Women In Sustainable Employment (WISE) is a program designed to help single women who are heads of households find more sustainable employment and high-paying jobs to support their families.
Sponsored by the Center for Energy Workforce Development, the program introduces women to careers with high earning potential in the fields of energy and construction. Jobs in these sectors are traditionally male-dominated. Women participants often discover these careers for the first time at a WISE workshop.
“Every day we would get phone calls from women, from anywhere in their mid- to late-20s and up to their 50s, saying ‘I work, but I’m not earning enough to make a living,’” recalls WISE Pathways founder Terri Burgess Sandu, now the Director of Workforce Development at Lorain County Community College.
“They would say ‘I’m willing to work with my hands, but I’m not sure what I want to do.’ Those are very much the women we serve.”
Financial Literacy to Go With High-Paying Jobs for Women
During the program’s five weeks, it’s typical for a woman to obtain employment with a larger paycheck than she did at her previous job.
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For example, if we take the career of power line technician, one of the jobs outlined as a potential career path for the program’s participants, its average annual salary of roughly $50,000 a year is more than $30,000 higher than the national minimum wage.
As a result of program participants’ income increase across all career paths, WISE added a financial literacy component to the course, replete with five elements: financial wellness, budgeting, expense tracking, debt management, and emergency savings.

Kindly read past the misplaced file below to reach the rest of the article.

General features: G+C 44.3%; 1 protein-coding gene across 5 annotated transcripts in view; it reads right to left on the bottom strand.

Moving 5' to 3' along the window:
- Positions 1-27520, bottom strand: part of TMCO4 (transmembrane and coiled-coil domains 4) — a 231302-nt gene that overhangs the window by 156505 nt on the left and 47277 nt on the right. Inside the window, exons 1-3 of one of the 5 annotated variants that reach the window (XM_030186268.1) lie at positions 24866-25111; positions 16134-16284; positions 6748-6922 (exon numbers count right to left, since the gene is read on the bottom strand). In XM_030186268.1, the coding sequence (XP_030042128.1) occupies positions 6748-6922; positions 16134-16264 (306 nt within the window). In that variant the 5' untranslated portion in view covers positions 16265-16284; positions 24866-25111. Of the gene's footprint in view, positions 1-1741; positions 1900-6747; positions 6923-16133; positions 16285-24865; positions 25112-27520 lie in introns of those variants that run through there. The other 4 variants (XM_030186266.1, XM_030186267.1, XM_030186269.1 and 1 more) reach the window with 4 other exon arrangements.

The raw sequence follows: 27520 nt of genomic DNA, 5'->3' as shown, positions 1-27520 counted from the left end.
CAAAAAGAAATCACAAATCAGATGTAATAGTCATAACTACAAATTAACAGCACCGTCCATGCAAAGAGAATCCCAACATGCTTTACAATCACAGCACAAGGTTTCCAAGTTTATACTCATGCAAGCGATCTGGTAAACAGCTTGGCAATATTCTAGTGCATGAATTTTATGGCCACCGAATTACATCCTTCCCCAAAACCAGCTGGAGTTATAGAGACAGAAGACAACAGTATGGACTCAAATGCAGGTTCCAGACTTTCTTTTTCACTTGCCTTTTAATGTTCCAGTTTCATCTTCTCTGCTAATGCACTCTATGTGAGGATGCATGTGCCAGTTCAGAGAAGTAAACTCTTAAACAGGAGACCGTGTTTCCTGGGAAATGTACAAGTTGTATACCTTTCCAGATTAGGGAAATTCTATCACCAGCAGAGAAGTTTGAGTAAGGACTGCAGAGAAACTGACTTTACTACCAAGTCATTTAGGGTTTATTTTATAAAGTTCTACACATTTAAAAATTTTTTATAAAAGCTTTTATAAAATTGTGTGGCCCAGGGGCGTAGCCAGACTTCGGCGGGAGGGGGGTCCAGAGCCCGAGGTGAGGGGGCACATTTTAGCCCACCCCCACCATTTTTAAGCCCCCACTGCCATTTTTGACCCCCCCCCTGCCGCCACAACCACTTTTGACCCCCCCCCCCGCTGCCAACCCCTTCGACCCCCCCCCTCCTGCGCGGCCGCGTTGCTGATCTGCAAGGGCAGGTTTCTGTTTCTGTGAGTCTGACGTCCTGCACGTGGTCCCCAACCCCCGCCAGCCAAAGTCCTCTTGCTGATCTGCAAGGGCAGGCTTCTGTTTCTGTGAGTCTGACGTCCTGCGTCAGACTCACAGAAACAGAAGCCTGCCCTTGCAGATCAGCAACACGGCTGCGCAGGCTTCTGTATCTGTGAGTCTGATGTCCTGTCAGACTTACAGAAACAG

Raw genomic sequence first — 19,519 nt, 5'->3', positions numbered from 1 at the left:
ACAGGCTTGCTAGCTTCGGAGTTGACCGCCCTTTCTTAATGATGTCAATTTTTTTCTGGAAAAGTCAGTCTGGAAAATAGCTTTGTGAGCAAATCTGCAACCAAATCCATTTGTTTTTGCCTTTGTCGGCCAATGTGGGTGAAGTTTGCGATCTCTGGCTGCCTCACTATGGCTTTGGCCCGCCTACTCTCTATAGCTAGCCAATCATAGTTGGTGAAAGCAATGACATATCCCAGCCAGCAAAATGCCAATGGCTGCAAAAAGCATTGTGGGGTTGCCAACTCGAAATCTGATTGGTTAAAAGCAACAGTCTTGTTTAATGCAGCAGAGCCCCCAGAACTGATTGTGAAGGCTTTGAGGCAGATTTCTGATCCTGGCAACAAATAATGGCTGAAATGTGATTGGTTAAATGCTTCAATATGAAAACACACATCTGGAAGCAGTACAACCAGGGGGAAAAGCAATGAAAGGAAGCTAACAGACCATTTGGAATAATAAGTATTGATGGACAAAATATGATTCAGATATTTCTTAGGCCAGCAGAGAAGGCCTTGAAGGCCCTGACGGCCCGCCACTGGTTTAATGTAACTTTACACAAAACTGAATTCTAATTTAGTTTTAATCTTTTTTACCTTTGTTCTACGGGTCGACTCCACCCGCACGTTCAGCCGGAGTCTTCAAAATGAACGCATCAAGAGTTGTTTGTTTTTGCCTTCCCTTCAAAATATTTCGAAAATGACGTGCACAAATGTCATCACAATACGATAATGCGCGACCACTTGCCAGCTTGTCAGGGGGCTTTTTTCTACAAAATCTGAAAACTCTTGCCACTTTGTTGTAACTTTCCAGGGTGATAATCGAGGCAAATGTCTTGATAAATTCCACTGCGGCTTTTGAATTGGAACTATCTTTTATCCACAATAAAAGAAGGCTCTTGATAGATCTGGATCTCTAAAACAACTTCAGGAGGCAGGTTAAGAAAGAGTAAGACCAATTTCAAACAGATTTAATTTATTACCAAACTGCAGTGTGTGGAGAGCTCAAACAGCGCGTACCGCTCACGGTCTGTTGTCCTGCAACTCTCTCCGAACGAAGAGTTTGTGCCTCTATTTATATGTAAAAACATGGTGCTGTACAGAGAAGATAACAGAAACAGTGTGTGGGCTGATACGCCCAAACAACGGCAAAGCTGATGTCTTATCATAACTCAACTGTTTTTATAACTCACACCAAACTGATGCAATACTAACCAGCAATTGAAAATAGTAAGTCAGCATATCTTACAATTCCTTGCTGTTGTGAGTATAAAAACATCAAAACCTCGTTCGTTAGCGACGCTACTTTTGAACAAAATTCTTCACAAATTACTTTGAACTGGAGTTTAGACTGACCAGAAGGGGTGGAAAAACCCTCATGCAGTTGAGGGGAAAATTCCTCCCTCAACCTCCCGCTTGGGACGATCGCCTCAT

For many of the participants, this coursework in financial literacy is just as important as finding higher-paying employment.
For example, two of the participants were homeless and looking for housing for themselves and a child.
This desire to learn money management isn’t surprising in the context of the national financial literacy gap. Individuals without a bachelor’s degree scored nearly 20 percent worse on an assessment of financial literacy, and women in general score about 10 percent worse across all educational backgrounds, one assessment conducted by Stanford University found.
As such, once participants finish the program and attain a higher-paying job, they are faced with the challenge of managing more money. They face questions such as: Should I buy the things I want, but don’t necessarily need? Or should I save money for a future emergency?
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A Crisis-Mode Mindset
Many of these women are in a permanent crisis mode. They are used to reacting to an emergency only when it presents itself, rather than planning for it in advance. The lesson that needed to be taught in class was to anticipate future emergencies and plan accordingly.
Emergencies happen to all of us. Those who have money saved up in an emergency fund have done so knowing they will need it. In the WISE classes, 80 percent of the time is spent teaching, discussing, and acting out how to change financial habits.